Typically the soluble glasses used in this invention comprise phosphorus pentoxide (P2 O5) as the principal glass-former, together with any one or more glass-modifying non-toxic materials such as sodium oxide (Na2 O), potassium oxide (K2 O), magnesium oxide (MgO), zinc oxide (ZnO) and calcium oxide (CaO). The rate at which the glass dissolves in fluids is determined by the glass composition, generally by the ratio of glass-modifier to glass-former and by the relative proportions of the glass-modifiers in the glass. By suitable adjustment of the glass composition, the dissolution rates in water at 38° C. ranging from substantially zero to 25 mg/cm2 /hour or more can be designed. However, the most desirable dissolution rate R of the glass is between 0.01 and 2.0 mg/cm2 /hour. The water-soluble glass is preferably a phosphate glass. Silver may advantageously be introduced during glass manufacture as silver orthophosphate (Ag3 PO4). The content of silver and other agents in the glass can vary in accordance with conditions of use and desired rates of release, the content of silver and other agents generally being up to 5 mole %. While we are following convention in describing the composition of the glass in terms of the mole % of oxides, of halides and of sulphate ions, this is not intended to imply that such chemical species are present in the glass nor that they are used for the batch for the preparation of the glass.
Boron may be present as a glass former within the glass itself, partially replacing phosphorus pentoxide. Generally the agents are added to the glass composition during glass manufacture, ie. in the melt. Alternatively, the glass may be preformed and the agent then introduced thereto.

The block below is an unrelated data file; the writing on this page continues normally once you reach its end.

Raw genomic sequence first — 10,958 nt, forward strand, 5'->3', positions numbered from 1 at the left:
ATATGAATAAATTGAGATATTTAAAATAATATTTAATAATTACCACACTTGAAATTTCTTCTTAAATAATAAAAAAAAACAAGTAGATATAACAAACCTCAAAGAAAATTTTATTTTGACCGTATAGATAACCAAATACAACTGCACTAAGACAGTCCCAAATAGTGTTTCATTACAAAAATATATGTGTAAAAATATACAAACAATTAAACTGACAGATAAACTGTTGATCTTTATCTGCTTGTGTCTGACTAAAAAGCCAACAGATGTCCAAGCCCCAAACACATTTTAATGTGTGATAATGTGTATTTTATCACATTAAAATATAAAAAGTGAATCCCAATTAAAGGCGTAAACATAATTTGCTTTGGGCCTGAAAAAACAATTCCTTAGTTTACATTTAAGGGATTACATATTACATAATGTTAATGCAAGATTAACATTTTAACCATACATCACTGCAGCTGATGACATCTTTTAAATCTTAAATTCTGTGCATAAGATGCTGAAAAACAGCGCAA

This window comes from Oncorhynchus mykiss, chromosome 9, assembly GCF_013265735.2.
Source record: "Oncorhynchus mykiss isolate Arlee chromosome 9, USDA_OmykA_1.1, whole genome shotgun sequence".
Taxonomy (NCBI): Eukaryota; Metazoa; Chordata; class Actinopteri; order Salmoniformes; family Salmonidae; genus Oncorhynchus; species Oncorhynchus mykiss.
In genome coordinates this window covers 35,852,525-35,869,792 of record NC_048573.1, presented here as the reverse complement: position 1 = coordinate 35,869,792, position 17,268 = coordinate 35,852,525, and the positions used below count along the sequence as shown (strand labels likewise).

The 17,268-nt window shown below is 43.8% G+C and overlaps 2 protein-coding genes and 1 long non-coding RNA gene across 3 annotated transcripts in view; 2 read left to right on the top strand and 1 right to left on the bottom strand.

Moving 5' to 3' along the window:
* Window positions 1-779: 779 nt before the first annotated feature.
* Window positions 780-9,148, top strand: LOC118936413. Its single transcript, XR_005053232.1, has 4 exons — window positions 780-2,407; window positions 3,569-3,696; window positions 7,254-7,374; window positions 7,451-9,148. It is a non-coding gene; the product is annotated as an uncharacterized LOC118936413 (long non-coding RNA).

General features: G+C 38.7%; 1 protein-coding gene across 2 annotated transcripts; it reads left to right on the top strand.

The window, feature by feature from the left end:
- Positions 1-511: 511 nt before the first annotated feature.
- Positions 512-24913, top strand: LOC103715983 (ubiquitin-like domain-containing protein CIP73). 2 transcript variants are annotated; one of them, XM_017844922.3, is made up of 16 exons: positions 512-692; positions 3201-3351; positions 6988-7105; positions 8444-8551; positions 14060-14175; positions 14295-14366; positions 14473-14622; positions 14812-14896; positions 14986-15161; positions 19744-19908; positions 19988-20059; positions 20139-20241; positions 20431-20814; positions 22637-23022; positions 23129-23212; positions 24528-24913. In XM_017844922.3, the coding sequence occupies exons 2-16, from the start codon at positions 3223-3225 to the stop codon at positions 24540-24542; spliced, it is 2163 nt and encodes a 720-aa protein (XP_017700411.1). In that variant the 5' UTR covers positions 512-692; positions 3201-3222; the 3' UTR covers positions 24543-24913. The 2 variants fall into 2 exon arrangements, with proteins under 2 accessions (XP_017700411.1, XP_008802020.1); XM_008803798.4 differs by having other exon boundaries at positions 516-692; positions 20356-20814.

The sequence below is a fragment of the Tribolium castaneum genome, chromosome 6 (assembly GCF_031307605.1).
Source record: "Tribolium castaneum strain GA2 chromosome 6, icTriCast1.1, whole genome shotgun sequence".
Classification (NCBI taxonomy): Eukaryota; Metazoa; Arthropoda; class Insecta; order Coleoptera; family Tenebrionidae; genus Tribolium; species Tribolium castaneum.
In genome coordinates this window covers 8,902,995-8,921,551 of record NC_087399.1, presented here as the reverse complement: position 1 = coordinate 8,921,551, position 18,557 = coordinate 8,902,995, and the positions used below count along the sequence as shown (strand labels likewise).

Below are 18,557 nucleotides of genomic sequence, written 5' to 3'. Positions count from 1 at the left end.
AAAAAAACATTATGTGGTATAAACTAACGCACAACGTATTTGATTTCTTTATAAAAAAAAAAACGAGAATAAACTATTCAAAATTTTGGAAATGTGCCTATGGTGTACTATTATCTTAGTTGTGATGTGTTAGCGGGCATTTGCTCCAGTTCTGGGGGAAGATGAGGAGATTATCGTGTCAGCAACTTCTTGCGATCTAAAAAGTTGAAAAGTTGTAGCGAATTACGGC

The glass may be formed by a number of methods. It may simply be cast by conventional or centrifugal procedures, or it may be prepared via one or more stages of rod, fibre or tube drawing. Other preparation techniques include foamed glass or comminution of the glass followed by pressing and sintering into a solid body. It may be presented for example as a solid body, a powder or granules of preselected size, as flakes, or in the form of a number of hollow cylinders.
The glass composition according to the present invention may be used in any suitable form and mention may be made of powders, sinters, rods, sheets, beads and the like. Where the glass is to be used in finely divided form, it is possible for an admixture of two glasses to be prepared, each containing a single agent, and then to be combined in admixture to produce the composition according to the present invention. In one embodiment the glass may be in the form of a powder, as granules, as fibres that can be woven into a dressing form, as a sinter which may be shaped in a particular way, or cast into the required shape eg a collar to surround the area of penetration of a catheter into the body.
When combined with a carrier the glass may be used as a filler in polymers for surface release eg in silicones, natural and synthetic rubbers and medical plastics and polymers.
Alternatively, the glass may be incorporated in the adhesive of adhesive film dressings, in lint, wool, tow and gauze dressings and as part of wound management products such as foam, hydrogels and hydrocolloids, films, gels and creams.
Combinations of these examples can also be used.
The present invention will now be further described with reference to the following, non-limiting, examples.
FIG. 1 is a graph showing the cytotoxicity by MTT assay of the antibacterial agents CHD, iodine and PVP at various concentrations after 4 hours.
FIG. 2 is a graph showing the cytotoxicily by MTT assay of CHD and controlled release glass containing Cu or Ag at various concentratios after 24 hours.
FIG. 3 is a graph showing the cytotoxicity by MTT assay of controlled release glass containing Cu at various concentrations after 24, 48 and 72 hours.
FIG. 4 is a graph showing the cytotoxicity by MTT assay of controlled release glass containing Ag at various concentrations after 24, 48 and 72 hours.